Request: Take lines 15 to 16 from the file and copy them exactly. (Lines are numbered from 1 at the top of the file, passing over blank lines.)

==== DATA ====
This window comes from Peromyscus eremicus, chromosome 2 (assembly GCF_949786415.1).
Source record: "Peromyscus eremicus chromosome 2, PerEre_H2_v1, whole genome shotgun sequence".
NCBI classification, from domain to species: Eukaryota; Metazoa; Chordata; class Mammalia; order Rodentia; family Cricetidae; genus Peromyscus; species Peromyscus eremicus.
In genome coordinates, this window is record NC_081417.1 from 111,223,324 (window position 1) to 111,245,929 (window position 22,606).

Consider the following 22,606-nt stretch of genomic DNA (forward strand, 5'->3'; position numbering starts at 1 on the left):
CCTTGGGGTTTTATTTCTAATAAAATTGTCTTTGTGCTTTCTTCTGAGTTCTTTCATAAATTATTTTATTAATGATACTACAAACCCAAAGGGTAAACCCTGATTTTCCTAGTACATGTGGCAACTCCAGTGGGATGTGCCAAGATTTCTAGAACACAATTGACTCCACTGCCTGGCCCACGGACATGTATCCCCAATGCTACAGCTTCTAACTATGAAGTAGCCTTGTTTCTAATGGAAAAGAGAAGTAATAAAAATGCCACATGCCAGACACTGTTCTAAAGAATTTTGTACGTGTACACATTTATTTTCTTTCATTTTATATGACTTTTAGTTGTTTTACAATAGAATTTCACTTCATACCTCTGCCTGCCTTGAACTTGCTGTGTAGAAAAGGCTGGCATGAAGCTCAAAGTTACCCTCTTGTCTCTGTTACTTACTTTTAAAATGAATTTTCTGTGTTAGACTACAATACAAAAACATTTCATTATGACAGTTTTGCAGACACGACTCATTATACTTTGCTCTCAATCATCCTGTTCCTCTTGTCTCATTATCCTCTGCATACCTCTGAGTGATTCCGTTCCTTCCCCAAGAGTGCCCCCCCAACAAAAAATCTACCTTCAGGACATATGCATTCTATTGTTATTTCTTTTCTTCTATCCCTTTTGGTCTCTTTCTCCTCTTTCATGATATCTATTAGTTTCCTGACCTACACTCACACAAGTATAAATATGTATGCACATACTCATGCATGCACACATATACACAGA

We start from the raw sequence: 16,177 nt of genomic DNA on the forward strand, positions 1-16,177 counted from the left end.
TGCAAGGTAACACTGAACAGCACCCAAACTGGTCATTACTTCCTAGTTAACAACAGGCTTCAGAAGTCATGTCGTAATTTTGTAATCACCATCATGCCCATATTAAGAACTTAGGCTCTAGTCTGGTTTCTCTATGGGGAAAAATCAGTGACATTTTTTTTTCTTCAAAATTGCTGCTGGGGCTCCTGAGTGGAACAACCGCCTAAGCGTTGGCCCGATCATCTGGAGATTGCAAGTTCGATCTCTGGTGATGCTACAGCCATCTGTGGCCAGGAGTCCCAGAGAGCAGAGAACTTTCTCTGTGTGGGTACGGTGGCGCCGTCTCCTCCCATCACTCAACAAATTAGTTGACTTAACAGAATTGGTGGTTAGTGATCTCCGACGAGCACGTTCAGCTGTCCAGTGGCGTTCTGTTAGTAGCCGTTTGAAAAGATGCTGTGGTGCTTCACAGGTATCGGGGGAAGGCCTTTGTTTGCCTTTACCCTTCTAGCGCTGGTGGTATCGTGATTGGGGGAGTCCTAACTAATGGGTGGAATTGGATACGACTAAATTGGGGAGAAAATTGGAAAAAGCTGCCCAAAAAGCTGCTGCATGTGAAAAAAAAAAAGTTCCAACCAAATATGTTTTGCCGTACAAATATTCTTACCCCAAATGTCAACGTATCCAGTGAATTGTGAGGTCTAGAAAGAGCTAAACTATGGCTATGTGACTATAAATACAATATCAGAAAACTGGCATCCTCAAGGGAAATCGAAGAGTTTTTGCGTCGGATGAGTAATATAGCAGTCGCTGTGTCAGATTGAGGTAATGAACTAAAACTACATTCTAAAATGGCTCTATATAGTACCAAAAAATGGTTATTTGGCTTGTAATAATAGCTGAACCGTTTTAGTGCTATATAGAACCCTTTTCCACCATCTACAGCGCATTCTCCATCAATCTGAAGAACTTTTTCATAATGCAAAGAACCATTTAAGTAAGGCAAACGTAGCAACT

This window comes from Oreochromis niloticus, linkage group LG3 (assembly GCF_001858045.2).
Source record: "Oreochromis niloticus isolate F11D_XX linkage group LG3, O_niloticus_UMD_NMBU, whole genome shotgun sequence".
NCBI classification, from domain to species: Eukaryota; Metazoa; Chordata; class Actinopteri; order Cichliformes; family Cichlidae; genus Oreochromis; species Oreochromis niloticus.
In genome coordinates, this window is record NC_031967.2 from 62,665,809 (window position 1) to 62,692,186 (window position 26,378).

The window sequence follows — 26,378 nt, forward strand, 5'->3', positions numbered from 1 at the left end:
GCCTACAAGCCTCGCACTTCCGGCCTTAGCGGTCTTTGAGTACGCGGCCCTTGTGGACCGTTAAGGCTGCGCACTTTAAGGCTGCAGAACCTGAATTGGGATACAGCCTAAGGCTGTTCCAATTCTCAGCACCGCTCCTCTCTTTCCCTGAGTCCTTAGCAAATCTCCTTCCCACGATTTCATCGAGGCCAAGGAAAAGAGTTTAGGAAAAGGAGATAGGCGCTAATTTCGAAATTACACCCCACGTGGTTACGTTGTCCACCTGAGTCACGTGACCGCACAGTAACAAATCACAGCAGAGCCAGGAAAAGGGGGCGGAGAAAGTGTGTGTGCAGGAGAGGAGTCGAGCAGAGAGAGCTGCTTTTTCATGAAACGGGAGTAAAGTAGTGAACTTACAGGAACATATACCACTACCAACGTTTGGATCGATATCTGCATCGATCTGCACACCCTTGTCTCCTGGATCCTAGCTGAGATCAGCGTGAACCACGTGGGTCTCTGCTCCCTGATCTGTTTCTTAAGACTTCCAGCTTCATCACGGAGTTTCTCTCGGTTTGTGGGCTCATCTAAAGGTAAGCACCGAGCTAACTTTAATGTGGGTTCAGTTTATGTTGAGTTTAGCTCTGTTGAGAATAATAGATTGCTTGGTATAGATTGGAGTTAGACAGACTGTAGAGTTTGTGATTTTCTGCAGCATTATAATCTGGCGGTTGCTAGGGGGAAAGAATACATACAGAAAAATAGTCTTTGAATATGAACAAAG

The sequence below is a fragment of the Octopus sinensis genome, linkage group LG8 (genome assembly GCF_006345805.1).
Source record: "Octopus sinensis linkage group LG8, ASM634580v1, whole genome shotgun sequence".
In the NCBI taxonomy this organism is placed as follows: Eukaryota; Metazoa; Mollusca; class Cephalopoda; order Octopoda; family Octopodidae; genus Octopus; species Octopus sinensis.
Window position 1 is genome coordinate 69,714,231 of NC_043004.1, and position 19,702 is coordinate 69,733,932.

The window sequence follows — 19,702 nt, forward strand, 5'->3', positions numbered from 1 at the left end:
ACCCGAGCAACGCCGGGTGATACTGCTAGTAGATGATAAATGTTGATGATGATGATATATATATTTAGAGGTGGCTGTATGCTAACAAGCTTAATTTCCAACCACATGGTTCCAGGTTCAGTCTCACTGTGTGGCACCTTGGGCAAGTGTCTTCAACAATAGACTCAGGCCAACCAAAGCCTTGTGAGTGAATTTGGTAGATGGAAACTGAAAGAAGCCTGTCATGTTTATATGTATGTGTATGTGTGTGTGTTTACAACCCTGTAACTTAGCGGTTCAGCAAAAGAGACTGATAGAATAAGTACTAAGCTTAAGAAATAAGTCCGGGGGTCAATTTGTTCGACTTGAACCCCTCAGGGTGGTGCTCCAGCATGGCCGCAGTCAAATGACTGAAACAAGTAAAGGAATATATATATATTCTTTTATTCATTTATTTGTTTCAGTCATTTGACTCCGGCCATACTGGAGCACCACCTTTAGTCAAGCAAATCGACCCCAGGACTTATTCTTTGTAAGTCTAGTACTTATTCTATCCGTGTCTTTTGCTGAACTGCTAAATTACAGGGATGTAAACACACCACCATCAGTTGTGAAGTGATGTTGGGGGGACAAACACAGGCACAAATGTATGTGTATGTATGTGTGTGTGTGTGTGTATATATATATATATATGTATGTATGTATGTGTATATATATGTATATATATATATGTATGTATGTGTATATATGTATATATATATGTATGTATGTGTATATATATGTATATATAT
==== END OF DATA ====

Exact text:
The sequence below is a fragment of the Octopus sinensis genome, linkage group LG8 (genome assembly GCF_006345805.1).
Source record: "Octopus sinensis linkage group LG8, ASM634580v1, whole genome shotgun sequence".